That is when things came to a screeching halt, but this is at least partially my fault. While I had been looking into this, I was downloading Kindle books to my computer using a Keyboard Maestro script that simulated the five clicks required for each download. I’m pretty sure that this triggered some robot-defensive behavior from Amazon, which made it impossible for me to create an account without a cell phone attached to the account. But all of our household phone numbers are already attached to other accounts, and attempting to remove them put me into an infinite loop of asking for passwords and asking for OTPs.

I eventually solved this problem in two different ways. One involved talking to a human at Amazon’s tech support, which I admit is better than many of the other tech companies at solving this kind of problem. The other involved a VPN, which seems to have freed me from bot-suspicion.

But in the end, I also put in an order for a Kobo. I’m told they can sync directly with Libby for library checkouts, unlike Amazon which requires a complex multi-click dance which might prevent my kids from using their Kindles even if I do get their accounts squared away. And these are the last major micro-USB devices in the house, so maybe the time has come to move on. Ironically, the only way I could find a Kobo that shipped in less than a week was to buy it from Amazon.

The last couple restaurants I’ve visited used Toast for payments, and this is what QR codes were meant for. The receipt has a QR code specific to your order, on iOS it opens an App Clip, and you can pay with Apple Pay.

Great experience, especially compared to the old way. Waiting for the server to pick up and return your credit card is the worst.

Fastmail JMAP backup


[Update: Since I first wrote this, Fastmail switched from using HTTP BasicAuth to Bearer Authorization. I have updated the script to match.]

I use Fastmail for my personal email, and I like to keep a backup of my email on my personal computer. Why make a backup? When I am done reading or replying to an email, I make a split-second decision on whether to delete or archive it on Fastmail’s server. If it turns out I deleted something that I need later, I can always look in my backup. The backup also predates my use of Fastmail and serves as a service-independent store of my email.

My old method of backing up the email was to forward all my email to a Gmail account, then use POP to download the email with a hacked-together script. This had the added benefit that the Gmail account also served as a searchable backup.

Unfortunately the Gmail account ran out of storage and the POP script kept hanging for some reason, which together motivated me to get away from this convoluted backup strategy.

The replacement script uses JMAP to connect directly to Fastmail and download all messages. It is intended to run periodically, and what it does is pick an end time 24 hours in the past, download all email older than that, and then record the end time. The next time it runs, it searches for mail between the previous end time and a new end time, which is again 24 hours in the past.

Why pick a time in the past? Well, I’m not confident that if you search up until this exact moment, you are guaranteed to get every message. A message could come in, then two seconds later you send a query, but it hits a server that doesn’t know about your message yet. I’m sure an hour is more than enough leeway, but since this is a backup, we might as well make it a 24-hour delay.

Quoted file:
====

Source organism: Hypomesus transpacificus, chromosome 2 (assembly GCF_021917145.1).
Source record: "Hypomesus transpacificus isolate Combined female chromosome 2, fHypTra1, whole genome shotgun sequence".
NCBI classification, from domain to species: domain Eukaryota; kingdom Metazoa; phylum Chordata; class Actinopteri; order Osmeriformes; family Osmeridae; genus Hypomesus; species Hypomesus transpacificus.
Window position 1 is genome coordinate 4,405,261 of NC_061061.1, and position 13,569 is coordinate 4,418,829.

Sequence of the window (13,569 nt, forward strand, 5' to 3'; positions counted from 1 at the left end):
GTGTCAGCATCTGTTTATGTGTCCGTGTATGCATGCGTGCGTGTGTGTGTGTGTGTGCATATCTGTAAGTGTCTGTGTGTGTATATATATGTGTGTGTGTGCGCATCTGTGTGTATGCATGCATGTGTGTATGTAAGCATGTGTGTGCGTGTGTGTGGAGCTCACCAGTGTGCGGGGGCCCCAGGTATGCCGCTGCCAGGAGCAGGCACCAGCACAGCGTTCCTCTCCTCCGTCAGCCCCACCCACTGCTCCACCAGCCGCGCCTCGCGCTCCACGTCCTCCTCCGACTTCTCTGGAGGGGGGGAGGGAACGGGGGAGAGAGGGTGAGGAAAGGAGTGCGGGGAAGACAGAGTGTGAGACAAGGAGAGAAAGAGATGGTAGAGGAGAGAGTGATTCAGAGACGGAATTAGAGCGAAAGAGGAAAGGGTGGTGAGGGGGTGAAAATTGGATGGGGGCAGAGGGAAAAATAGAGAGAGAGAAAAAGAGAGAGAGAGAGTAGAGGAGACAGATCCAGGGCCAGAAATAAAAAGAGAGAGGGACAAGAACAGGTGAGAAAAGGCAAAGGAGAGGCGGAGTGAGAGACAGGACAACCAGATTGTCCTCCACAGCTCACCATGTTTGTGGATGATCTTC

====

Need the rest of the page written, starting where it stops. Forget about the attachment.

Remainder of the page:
Note that I am querying all mail, regardless of which mailbox it is in, so even if I have put a message in the trash, my backup script will find it and download it.

JMAP is a modern JSON-based replacement for IMAP and much easier to use, such that the entire script is 140 lines, even with my not-exactly-terse use of Python.

Here is the script, with some notes below.

import argparse
import collections
import datetime
import os
import requests
import string
import sys
import yaml

Session = collections.namedtuple('Session', 'headers account_id api_url download_template')

def get_session(token):
    headers = {'Authorization': 'Bearer ' + token}
    r = requests.get('', headers=headers)
    [account_id] = list(r.json()['accounts'])
    api_url = r.json()['apiUrl']
    download_template = r.json()['downloadUrl']
    return Session(headers, account_id, api_url, download_template)

Email = collections.namedtuple('Email', 'id blob_id date subject')

def query(session, start, end):
    json_request = {
        'using': ['urn:ietf:params:jmap:core', 'urn:ietf:params:jmap:mail'],
        'methodCalls': [
                    'accountId': session.account_id,
                    'sort': [{'property': 'receivedAt', 'isAscending': False}],
                    'filter': {
                        'after': start.isoformat() + 'Z',
                        'before': end.isoformat() + 'Z',
                    'limit': 50,
                    'accountId': session.account_id,
                    '#ids': {
                        'name': 'Email/query',
                        'path': '/ids/*',
                        'resultOf': '0',
                    'properties': ['blobId', 'receivedAt', 'subject'],

    while True:
        full_response =
            session.api_url, json=json_request, headers=session.headers

        if any(x[0].lower() == 'error' for x in full_response['methodResponses']):
            sys.exit(f'Error received from server: {full_response!r}')

        response = [x[1] for x in full_response['methodResponses']]

        if not response[0]['ids']: